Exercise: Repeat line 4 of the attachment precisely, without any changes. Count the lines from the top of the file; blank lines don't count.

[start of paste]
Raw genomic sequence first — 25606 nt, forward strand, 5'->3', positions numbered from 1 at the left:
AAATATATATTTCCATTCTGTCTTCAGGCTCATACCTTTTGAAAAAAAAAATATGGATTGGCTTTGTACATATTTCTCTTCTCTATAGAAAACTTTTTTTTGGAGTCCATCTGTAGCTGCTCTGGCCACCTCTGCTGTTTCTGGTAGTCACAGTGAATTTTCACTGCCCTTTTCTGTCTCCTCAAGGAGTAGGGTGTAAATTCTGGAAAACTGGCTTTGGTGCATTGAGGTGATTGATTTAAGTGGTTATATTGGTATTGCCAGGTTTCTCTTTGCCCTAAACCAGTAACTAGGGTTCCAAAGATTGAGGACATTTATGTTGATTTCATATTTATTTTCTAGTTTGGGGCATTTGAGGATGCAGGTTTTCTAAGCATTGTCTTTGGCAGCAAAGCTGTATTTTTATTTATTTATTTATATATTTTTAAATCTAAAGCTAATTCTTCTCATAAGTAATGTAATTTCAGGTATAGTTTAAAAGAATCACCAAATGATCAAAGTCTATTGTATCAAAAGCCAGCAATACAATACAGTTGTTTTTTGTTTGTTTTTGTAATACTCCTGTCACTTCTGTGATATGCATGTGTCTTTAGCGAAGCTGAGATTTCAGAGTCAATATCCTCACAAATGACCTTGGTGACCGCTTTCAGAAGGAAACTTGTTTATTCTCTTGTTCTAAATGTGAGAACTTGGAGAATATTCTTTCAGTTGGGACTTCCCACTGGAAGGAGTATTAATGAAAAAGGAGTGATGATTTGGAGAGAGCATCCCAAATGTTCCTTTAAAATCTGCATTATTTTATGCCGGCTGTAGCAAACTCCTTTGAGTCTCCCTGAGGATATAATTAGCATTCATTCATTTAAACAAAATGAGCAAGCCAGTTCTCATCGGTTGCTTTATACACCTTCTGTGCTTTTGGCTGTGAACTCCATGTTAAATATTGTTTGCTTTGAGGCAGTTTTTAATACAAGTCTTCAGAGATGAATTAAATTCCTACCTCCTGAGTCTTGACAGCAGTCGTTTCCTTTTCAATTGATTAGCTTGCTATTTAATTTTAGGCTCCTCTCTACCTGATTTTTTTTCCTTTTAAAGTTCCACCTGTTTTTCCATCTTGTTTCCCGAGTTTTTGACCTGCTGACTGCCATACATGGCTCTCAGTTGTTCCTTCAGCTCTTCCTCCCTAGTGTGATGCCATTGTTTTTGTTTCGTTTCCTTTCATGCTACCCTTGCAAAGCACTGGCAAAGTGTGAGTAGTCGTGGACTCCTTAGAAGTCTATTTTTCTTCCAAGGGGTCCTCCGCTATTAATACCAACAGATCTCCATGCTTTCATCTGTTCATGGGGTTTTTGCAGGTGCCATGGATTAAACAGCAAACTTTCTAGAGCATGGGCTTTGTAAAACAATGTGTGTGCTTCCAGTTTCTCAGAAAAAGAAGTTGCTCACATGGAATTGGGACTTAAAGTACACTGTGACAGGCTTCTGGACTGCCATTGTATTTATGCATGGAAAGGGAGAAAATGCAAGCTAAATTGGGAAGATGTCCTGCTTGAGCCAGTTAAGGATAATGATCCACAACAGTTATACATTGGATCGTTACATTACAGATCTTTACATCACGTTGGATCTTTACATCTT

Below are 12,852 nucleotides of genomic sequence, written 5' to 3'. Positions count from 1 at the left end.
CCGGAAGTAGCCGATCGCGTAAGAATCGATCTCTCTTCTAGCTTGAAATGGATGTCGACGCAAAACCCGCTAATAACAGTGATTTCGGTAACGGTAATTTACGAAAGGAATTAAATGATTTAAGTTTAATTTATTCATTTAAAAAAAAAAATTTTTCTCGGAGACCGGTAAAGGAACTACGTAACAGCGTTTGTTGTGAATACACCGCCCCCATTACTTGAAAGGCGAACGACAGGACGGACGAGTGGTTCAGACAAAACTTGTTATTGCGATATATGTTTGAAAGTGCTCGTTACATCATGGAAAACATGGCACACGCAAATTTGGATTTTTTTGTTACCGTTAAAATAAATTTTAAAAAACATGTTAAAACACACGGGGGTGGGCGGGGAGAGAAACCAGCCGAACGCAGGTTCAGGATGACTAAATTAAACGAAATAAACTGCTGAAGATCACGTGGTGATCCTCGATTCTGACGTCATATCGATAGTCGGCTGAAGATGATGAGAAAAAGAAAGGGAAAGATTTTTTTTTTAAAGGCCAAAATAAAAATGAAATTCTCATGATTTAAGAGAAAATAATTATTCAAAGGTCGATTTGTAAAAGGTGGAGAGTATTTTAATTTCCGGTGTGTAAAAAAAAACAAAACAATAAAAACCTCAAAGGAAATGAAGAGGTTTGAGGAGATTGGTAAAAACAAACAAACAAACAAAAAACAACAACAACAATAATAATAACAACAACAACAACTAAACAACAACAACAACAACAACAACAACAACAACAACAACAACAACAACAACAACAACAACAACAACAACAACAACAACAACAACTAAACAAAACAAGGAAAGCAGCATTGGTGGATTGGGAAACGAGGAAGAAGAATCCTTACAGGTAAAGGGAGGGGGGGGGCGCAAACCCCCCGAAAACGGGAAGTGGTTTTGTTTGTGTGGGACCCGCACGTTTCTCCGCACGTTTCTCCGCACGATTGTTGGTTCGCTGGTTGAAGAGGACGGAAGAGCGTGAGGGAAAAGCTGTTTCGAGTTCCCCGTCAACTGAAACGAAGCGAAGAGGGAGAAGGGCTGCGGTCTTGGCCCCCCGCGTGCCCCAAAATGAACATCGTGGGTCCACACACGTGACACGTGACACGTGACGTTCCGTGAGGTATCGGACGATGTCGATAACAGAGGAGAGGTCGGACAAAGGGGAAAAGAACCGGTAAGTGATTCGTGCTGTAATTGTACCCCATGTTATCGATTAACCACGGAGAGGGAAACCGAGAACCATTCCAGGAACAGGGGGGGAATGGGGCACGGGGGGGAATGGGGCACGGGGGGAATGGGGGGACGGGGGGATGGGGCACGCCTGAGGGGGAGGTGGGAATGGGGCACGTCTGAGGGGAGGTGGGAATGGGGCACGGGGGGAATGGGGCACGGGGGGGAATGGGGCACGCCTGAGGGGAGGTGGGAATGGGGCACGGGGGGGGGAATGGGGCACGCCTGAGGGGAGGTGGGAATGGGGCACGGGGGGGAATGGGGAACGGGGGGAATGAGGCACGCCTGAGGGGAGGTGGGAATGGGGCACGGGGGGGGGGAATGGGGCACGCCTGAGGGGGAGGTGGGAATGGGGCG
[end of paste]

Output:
CCGGAAGTAGCCGATCGCGTAAGAATCGATCTCTCTTCTAGCTTGAAATGGATGTCGACGCAAAACCCGCTAATAACAGTGATTTCGGTAACGGTAATTTACGAAAGGAATTAAATGATTTAAGTTTAATTTATTCATTTAAAAAAAAAAATTTTTCTCGGAGACCGGTAAAGGAACTACGTAACAGCGTTTGTTGTGAATACACCGCCCCCATTACTTGAAAGGCGAACGACAGGACGGACGAGTGGTTCAGACAAAACTTGTTATTGCGATATATGTTTGAAAGTGCTCGTTACATCATGGAAAACATGGCACACGCAAATTTGGATTTTTTTGTTACCGTTAAAATAAATTTTAAAAAACATGTTAAAACACACGGGGGTGGGCGGGGAGAGAAACCAGCCGAACGCAGGTTCAGGATGACTAAATTAAACGAAATAAACTGCTGAAGATCACGTGGTGATCCTCGATTCTGACGTCATATCGATAGTCGGCTGAAGATGATGAGAAAAAGAAAGGGAAAGATTTTTTTTTTAAAGGCCAAAATAAAAATGAAATTCTCATGATTTAAGAGAAAATAATTATTCAAAGGTCGATTTGTAAAAGGTGGAGAGTATTTTAATTTCCGGTGTGTAAAAAAAAACAAAACAATAAAAACCTCAAAGGAAATGAAGAGGTTTGAGGAGATTGGTAAAAACAAACAAACAAACAAAAAACAACAACAACAATAATAATAACAACAACAACAACTAAACAACAACAACAACAACAACAACAACAACAACAACAACAACAACAACAACAACAACAACAACAACAACAACAACAACAACAACTAAACAAAACAAGGAAAGCAGCATTGGTGGATTGGGAAACGAGGAAGAAGAATCCTTACAGGTAAAGGGAGGGGGGGGGCGCAAACCCCCCGAAAACGGGAAGTGGTTTTGTTTGTGTGGGACCCGCACGTTTCTCCGCACGTTTCTCCGCACGATTGTTGGTTCGCTGGTTGAAGAGGACGGAAGAGCGTGAGGGAAAAGCTGTTTCGAGTTCCCCGTCAACTGAAACGAAGCGAAGAGGGAGAAGGGCTGCGGTCTTGGCCCCCCGCGTGCCCCAAAATGAACATCGTGGGTCCACACACGTGACACGTGACACGTGACGTTCCGTGAGGTATCGGACGATGTCGATAACAGAGGAGAGGTCGGACAAAGGGGAAAAGAACCGGTAAGTGATTCGTGCTGTAATTGTACCCCATGTTATCGATTAACCACGGAGAGGGAAACCGAGAACCATTCCAGGAACAGGGGGGGAATGGGGCACGGGGGGGAATGGGGCACGGGGGGAATGGGGGGACGGGGGGATGGGGCACGCCTGAGGGGGAGGTGGGAATGGGGCACGTCTGAGGGGAGGTGGGAATGGGGCACGGGGGGAATGGGGCACGGGGGGGAATGGGGCACGCCTGAGGGGAGGTGGGAATGGGGCACGGGGGGGGGAATGGGGCACGCCTGAGGGGAGGTGGGAATGGGGCACGGGGGGGAATGGGGAACGGGGGGAATGAGGCACGCCTGAGGGGAGGTGGGAATGGGGCACGGGGGGGGGGAATGGGGCACGCCTGAGGGGGAGGTGGGAATGGGGCG